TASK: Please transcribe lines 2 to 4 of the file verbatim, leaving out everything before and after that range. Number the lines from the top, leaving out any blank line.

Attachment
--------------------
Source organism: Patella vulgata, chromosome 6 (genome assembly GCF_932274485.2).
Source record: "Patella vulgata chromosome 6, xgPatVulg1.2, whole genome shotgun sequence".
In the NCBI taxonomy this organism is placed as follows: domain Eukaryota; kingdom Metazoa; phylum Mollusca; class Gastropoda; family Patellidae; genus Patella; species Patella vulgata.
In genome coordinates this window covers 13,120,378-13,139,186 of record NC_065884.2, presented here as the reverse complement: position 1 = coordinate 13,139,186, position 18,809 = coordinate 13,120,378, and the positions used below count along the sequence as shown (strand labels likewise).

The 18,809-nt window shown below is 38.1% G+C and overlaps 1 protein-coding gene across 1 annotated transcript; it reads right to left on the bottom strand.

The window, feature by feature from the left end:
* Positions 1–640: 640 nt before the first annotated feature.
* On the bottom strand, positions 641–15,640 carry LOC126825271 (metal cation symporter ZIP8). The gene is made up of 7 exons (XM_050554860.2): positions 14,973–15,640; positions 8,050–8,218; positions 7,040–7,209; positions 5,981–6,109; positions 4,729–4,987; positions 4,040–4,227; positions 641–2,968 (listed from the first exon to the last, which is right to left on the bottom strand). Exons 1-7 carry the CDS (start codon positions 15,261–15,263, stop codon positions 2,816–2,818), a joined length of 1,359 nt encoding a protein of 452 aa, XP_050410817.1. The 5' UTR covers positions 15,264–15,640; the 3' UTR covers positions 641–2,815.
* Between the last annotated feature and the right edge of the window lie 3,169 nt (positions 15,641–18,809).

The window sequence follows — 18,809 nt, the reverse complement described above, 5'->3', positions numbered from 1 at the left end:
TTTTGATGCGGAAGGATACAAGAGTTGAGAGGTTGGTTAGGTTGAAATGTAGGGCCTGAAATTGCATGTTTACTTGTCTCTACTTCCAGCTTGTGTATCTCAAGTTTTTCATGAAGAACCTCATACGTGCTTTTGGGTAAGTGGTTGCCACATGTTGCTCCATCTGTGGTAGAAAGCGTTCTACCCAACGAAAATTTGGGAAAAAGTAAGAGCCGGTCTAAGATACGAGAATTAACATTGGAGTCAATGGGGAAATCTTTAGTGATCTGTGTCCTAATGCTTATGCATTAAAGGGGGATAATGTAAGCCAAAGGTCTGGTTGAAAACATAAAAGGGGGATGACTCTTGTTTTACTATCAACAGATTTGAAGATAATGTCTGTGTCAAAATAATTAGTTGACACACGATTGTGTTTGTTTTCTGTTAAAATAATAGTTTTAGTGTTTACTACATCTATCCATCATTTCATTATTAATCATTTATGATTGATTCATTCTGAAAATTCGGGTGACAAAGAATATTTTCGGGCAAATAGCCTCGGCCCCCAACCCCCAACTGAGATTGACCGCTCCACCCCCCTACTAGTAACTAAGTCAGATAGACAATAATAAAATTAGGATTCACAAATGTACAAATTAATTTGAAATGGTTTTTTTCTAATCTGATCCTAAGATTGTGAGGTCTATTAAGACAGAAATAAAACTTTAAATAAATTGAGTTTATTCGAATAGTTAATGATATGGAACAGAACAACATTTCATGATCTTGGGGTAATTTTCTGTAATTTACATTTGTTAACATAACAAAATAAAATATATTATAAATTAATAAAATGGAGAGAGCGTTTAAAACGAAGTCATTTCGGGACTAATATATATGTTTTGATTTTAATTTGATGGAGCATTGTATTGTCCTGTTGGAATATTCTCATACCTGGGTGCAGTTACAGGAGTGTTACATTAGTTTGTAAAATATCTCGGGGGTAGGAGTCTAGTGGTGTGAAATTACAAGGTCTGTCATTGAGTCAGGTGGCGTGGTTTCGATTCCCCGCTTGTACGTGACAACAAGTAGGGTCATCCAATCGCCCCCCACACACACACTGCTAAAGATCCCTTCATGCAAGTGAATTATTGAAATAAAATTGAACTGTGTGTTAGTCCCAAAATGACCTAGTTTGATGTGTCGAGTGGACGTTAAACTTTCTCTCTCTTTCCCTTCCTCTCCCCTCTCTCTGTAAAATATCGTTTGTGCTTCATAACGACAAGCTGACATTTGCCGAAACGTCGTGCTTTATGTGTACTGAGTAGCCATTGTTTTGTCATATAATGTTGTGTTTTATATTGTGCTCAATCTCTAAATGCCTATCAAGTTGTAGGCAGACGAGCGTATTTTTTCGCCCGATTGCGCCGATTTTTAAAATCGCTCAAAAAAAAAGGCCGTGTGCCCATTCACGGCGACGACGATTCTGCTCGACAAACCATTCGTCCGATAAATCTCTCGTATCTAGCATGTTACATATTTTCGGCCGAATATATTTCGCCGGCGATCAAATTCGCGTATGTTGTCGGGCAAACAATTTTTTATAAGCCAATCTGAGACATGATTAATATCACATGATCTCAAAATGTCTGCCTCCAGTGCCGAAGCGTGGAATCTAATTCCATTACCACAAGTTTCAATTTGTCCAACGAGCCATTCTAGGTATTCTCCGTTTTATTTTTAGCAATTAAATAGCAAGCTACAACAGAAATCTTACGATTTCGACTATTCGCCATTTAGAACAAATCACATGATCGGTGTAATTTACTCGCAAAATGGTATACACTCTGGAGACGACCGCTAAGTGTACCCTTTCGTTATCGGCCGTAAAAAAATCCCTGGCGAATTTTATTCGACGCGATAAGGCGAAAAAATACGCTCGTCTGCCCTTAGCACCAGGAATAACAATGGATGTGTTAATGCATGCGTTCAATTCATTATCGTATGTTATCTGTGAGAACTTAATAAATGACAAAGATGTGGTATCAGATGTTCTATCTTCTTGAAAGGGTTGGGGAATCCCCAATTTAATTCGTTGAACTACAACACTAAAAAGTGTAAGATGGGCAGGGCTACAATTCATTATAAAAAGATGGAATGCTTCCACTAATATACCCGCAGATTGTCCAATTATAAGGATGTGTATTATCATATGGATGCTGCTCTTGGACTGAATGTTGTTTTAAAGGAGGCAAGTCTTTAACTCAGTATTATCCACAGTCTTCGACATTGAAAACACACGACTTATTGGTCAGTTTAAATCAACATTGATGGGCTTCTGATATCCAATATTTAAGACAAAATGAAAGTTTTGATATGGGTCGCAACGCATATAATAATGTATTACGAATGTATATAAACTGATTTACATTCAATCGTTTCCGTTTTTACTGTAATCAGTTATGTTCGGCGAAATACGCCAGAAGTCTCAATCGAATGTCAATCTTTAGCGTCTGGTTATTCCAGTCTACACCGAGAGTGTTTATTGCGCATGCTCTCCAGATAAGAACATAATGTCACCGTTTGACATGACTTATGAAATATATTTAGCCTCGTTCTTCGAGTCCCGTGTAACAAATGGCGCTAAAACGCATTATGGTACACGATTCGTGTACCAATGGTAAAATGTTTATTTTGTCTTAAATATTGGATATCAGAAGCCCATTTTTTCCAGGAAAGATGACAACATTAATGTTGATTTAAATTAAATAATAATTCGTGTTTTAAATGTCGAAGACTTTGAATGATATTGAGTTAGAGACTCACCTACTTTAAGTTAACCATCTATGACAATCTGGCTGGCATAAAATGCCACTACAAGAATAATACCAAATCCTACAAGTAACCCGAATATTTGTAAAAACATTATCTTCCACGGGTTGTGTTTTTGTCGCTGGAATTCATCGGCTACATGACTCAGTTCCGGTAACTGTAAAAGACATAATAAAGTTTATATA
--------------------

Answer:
Source record: "Patella vulgata chromosome 6, xgPatVulg1.2, whole genome shotgun sequence".
In the NCBI taxonomy this organism is placed as follows: domain Eukaryota; kingdom Metazoa; phylum Mollusca; class Gastropoda; family Patellidae; genus Patella; species Patella vulgata.
In genome coordinates this window covers 13,120,378-13,139,186 of record NC_065884.2, presented here as the reverse complement: position 1 = coordinate 13,139,186, position 18,809 = coordinate 13,120,378, and the positions used below count along the sequence as shown (strand labels likewise).